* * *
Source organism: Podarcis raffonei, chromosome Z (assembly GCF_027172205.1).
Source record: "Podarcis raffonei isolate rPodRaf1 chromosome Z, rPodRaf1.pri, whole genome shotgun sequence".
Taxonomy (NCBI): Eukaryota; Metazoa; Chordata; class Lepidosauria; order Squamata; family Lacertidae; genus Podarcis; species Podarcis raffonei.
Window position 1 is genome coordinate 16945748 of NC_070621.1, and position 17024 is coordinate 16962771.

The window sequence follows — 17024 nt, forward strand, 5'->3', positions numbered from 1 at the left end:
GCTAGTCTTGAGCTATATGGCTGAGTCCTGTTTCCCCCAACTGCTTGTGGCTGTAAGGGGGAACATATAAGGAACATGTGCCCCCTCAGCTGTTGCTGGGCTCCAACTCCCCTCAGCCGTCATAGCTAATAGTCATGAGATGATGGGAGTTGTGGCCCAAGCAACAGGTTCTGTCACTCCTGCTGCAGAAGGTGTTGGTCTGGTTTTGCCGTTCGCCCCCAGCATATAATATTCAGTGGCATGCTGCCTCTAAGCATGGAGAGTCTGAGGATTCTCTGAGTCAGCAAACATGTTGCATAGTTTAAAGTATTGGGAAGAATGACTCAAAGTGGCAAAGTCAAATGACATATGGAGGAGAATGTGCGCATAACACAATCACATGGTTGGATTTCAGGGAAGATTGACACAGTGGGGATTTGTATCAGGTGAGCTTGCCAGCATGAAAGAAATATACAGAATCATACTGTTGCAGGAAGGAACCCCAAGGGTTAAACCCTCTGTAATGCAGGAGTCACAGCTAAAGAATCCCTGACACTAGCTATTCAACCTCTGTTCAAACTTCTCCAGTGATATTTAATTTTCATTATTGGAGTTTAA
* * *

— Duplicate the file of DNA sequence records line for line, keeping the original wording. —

Source organism: Podarcis raffonei, chromosome Z (assembly GCF_027172205.1).
Source record: "Podarcis raffonei isolate rPodRaf1 chromosome Z, rPodRaf1.pri, whole genome shotgun sequence".
Taxonomy (NCBI): Eukaryota; Metazoa; Chordata; class Lepidosauria; order Squamata; family Lacertidae; genus Podarcis; species Podarcis raffonei.
Window position 1 is genome coordinate 16945748 of NC_070621.1, and position 17024 is coordinate 16962771.

The window sequence follows — 17024 nt, forward strand, 5'->3', positions numbered from 1 at the left end:
GCTAGTCTTGAGCTATATGGCTGAGTCCTGTTTCCCCCAACTGCTTGTGGCTGTAAGGGGGAACATATAAGGAACATGTGCCCCCTCAGCTGTTGCTGGGCTCCAACTCCCCTCAGCCGTCATAGCTAATAGTCATGAGATGATGGGAGTTGTGGCCCAAGCAACAGGTTCTGTCACTCCTGCTGCAGAAGGTGTTGGTCTGGTTTTGCCGTTCGCCCCCAGCATATAATATTCAGTGGCATGCTGCCTCTAAGCATGGAGAGTCTGAGGATTCTCTGAGTCAGCAAACATGTTGCATAGTTTAAAGTATTGGGAAGAATGACTCAAAGTGGCAAAGTCAAATGACATATGGAGGAGAATGTGCGCATAACACAATCACATGGTTGGATTTCAGGGAAGATTGACACAGTGGGGATTTGTATCAGGTGAGCTTGCCAGCATGAAAGAAATATACAGAATCATACTGTTGCAGGAAGGAACCCCAAGGGTTAAACCCTCTGTAATGCAGGAGTCACAGCTAAAGAATCCCTGACACTAGCTATTCAACCTCTGTTCAAACTTCTCCAGTGATATTTAATTTTCATTATTGGAGTTTAA